About a year later one of the local PBS channels started running blocks of educational programming late at night, so that teachers could tape them as they slept, and then after Dave's show was over I was able to watch such classic television as Destinos, a soap-opera-like series for teaching Spanish (which kept the two years of college Spanish I'd just completed from rusting away entirely for a while in this relentlessly Anglo place) and Voyage of the Mimi, a kids adventure show which featured the very young Ben Affleck (I don't think he's done anything quite that good since) and My Family and Other Animals, an autobiographical series about his childhood written by Gerald Durrell, naturalist and younger brother of author Lawrence Durrell.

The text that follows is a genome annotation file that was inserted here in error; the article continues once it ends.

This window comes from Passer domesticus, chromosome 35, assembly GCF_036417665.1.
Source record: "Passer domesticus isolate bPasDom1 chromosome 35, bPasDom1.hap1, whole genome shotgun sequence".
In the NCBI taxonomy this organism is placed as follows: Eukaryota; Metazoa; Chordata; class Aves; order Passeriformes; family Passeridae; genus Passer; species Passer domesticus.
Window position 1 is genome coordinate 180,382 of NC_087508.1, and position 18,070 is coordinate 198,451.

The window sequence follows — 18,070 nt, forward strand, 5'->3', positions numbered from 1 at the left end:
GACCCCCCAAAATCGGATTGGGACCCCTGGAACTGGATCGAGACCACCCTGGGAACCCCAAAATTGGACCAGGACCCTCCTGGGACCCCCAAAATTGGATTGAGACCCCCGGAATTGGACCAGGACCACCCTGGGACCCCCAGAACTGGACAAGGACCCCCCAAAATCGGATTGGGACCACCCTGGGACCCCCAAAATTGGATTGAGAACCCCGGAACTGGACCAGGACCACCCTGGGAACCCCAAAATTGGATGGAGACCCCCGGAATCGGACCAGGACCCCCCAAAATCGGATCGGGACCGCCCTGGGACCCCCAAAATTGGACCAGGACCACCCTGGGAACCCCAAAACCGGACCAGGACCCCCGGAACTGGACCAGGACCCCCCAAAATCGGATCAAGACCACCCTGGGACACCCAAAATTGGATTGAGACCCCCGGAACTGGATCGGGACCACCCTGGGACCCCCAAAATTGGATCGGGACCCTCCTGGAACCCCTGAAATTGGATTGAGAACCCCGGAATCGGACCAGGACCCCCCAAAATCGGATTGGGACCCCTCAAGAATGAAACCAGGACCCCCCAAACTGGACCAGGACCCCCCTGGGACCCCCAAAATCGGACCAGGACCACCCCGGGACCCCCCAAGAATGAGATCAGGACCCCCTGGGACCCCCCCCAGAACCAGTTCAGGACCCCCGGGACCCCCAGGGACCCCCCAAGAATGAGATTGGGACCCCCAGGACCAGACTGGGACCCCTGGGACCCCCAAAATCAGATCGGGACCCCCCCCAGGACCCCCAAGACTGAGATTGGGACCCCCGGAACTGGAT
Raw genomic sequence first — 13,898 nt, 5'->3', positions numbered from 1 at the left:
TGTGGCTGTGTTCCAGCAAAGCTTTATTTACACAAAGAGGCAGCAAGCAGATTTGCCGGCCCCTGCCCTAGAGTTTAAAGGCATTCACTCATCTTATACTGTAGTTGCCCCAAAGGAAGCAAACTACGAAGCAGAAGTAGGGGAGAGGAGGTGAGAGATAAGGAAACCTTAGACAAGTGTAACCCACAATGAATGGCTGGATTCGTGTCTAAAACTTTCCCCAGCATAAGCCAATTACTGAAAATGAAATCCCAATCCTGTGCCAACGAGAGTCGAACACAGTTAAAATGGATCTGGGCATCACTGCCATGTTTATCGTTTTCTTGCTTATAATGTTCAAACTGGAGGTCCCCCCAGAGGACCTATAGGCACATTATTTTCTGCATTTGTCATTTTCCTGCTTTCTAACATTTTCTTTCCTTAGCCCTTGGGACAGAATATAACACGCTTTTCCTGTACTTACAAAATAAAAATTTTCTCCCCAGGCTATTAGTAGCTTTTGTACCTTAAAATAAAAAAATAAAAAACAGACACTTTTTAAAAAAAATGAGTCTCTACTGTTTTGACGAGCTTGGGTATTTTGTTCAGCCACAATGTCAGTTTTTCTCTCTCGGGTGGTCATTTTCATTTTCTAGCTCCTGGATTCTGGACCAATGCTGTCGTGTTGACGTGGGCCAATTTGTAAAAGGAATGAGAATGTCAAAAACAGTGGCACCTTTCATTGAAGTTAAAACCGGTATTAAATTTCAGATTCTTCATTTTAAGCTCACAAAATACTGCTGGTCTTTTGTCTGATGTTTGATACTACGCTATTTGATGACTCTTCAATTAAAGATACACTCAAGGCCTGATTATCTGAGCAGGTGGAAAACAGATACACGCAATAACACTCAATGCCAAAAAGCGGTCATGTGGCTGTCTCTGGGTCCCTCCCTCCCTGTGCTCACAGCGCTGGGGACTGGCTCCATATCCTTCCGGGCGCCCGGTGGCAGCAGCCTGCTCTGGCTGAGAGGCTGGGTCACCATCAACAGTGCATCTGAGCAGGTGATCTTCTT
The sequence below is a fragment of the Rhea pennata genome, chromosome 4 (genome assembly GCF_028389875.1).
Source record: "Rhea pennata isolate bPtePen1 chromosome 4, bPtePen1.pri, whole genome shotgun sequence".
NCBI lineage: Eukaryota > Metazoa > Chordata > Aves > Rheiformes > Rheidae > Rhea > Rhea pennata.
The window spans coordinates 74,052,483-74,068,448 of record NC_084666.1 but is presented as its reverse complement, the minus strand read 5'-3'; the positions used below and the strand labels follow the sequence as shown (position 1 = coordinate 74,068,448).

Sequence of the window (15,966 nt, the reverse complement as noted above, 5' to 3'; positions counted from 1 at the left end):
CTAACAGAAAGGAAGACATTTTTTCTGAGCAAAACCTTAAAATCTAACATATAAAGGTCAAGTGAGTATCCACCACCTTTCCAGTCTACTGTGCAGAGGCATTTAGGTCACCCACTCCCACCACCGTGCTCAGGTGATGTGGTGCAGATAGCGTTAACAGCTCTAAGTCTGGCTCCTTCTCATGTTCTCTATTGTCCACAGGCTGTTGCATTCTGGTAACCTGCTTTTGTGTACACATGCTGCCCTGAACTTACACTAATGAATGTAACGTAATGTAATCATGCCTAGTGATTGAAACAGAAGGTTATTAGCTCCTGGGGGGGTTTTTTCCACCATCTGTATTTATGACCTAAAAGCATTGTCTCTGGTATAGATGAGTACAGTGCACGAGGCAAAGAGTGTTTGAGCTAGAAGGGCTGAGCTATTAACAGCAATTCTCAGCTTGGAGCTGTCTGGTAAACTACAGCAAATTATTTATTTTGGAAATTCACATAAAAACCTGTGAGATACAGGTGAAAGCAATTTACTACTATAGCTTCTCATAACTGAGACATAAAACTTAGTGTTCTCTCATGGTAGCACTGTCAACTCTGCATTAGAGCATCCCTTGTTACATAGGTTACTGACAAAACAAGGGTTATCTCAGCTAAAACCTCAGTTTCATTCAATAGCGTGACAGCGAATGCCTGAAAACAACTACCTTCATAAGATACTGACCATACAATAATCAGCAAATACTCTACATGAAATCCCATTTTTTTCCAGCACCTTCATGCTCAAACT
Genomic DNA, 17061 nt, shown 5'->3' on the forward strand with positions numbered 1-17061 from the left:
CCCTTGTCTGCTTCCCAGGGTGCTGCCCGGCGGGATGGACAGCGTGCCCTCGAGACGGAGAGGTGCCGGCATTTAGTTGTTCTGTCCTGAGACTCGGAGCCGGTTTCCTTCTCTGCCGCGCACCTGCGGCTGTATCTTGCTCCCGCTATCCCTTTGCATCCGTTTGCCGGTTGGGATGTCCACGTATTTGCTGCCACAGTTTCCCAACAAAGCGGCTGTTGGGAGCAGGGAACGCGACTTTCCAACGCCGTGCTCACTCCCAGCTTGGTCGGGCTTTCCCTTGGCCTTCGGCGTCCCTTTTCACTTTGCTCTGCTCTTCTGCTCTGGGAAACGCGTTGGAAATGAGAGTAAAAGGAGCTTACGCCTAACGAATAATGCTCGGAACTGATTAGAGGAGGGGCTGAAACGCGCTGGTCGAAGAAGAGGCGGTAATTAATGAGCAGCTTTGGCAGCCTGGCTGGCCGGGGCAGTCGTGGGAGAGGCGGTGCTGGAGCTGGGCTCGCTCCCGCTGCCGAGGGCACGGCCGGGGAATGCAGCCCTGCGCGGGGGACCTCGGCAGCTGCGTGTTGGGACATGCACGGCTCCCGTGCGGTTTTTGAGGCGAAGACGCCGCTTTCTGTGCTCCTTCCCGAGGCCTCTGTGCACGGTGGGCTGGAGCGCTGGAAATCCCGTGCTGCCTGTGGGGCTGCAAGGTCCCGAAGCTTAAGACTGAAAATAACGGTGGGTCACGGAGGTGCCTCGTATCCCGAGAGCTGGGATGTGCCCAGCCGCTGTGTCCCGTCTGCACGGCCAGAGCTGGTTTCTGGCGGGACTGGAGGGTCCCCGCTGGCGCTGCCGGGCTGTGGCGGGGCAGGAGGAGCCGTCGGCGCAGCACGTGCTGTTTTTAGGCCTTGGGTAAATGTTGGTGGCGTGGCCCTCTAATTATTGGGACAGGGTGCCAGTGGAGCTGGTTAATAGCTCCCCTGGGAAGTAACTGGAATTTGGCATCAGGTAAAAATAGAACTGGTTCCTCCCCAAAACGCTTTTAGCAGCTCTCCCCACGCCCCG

But those first few months I was here I think David Letterman probably saved my life. I had gone from having a busy life in Los Angeles to having next to nothing here, and I'm quite sure I'd have died of boredom and culture shock without his show. Ever since, whenever I've wanted to have some nostalgia for that miserable year (which I have wanted to do now and then just to remind myself how much less miserable I've become since I've gotten Internets) all I've had to do is watch Letterman. Even though I haven't watched his show in quite a while, I think I'd have missed having him there as a backup when Colbert's show was a rerun I didn't want to see again— but as Colbert will be replacing him that won't be an issue anymore. I won't miss Dave as much as I'd miss the Internets if they went away, of course, but it is the end of an era. I'll miss knowing Dave is there, and I'll certainly miss my annual favorite segment of his show, the kids' Halloween costumes bit, but it's also going to be nice to have Stephen Colbert back.